The author further substantiates this by giving example of how the Chinese exploited this tendency during the war with Korea. The Chinese began slowly by asking the American soldiers to write down that “US is not a great country” and that “Communism is good” and for this rewarding them with cigarettes or chocolates. Having accepted the gift the soldier slowly started becoming more an more complaint, so much so that they were ready to spill the beans on their fellow soldiers for what was considered to be faults by their captors. Many soldiers were made to write elaborate compositions on the faults of US and glories of China. This was shown to others and they were told that such and such has written this and if they would write something similar they would be reward. This double whammy worked most times and the soldiers ended up doing the biding of their captors. Sometimes if a soldier refused to write a composition asked for, the Chinese would ask them to just copy out a composition by somebody else. Slowly the person copying out started believing in what he was copying. In some cases the soldiers were asked to read out their own compositions or read out somebody else’s composition and were rewarded for it. The effect was the same the soldier’s started believing in what they were reading. The author further states that after the Tiananmen Square Massacre there were contents for writing good things about the government. The contests were announced in various popular newpapers and magazines, but the prizes were left unsaid. It was just a means to make the people commit to the government and the Party.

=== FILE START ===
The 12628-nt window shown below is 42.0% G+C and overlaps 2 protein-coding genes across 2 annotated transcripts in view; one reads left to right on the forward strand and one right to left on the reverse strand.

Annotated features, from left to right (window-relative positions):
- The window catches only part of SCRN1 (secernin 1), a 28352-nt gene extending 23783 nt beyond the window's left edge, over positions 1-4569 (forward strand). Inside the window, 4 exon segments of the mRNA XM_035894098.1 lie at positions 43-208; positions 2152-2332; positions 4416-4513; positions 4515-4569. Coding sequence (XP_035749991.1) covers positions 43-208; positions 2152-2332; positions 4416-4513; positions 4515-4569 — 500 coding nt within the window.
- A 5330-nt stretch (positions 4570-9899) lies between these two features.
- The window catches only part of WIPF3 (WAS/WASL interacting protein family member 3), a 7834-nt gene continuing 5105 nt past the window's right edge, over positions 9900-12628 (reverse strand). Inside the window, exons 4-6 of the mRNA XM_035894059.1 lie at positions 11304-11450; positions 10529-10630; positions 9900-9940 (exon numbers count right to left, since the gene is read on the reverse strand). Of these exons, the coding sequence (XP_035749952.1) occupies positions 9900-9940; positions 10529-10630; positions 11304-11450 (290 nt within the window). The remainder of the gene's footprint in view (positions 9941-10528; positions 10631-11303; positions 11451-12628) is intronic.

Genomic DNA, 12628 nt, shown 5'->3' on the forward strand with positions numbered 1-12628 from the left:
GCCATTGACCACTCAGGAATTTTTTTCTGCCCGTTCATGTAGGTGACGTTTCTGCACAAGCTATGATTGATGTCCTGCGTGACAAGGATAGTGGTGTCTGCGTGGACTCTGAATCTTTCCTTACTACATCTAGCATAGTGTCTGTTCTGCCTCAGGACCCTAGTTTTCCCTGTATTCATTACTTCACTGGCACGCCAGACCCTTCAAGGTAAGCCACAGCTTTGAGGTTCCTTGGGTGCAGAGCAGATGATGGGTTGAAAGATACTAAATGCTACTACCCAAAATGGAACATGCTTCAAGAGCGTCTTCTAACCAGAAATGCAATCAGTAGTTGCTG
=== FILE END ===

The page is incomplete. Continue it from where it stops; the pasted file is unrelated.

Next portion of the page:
As another example of commitment the author states that the more the difficultly that one goes through to get something, the more one is dedicated to it. One starts believing that “This is it”. The example given is of the entry to the fraternities in the schools. One is made to go through a long list of rituals many of them dangerous and humiliating. But one who has got into the fraternity after so much effort one starts believing that the fraternity is everything and one does not violate any rule of the fraternity. The benefit of being in the fraternity itself maybe trivial, but the commitment with which one has suffered the tribulations of initiation to belong to the fraternity ensures that one sticks to the fraternity. Many tribes in Africa too have such initiations which can almost kill a person.